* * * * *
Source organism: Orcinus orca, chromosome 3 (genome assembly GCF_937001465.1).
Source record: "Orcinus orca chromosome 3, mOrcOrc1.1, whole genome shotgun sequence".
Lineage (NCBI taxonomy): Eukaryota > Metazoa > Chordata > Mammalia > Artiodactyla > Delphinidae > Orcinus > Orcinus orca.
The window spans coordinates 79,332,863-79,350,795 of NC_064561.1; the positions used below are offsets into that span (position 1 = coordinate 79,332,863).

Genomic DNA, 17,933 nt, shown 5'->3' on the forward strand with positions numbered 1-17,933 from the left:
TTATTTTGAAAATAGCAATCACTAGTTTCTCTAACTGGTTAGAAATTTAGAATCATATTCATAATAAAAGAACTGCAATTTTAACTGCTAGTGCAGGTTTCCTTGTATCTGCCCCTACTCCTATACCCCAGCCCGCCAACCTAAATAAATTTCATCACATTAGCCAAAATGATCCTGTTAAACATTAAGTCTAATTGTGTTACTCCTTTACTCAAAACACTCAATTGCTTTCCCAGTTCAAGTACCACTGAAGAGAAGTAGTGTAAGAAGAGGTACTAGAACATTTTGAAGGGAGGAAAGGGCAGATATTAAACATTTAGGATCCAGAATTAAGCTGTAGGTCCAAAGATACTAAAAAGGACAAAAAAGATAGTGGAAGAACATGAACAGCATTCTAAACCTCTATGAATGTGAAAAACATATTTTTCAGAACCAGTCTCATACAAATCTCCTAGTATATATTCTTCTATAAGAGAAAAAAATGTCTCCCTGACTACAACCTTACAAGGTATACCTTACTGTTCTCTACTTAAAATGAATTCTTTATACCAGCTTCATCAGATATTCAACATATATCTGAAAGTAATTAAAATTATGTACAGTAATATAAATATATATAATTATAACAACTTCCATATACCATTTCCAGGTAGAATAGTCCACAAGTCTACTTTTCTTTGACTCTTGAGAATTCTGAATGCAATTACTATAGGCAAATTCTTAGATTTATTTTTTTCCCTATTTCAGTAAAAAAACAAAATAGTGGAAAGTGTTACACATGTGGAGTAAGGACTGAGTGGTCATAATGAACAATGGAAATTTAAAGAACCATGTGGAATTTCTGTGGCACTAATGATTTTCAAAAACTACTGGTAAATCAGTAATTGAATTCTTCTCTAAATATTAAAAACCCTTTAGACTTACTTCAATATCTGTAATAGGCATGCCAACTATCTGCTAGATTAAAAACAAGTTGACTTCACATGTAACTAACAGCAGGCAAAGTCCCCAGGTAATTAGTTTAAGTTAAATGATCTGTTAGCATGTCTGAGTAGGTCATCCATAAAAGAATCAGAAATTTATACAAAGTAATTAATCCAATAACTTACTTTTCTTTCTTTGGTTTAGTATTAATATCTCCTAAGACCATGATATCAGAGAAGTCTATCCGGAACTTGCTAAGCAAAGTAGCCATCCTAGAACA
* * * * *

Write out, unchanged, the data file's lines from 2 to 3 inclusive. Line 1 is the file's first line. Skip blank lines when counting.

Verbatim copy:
Source record: "Orcinus orca chromosome 3, mOrcOrc1.1, whole genome shotgun sequence".
Lineage (NCBI taxonomy): Eukaryota > Metazoa > Chordata > Mammalia > Artiodactyla > Delphinidae > Orcinus > Orcinus orca.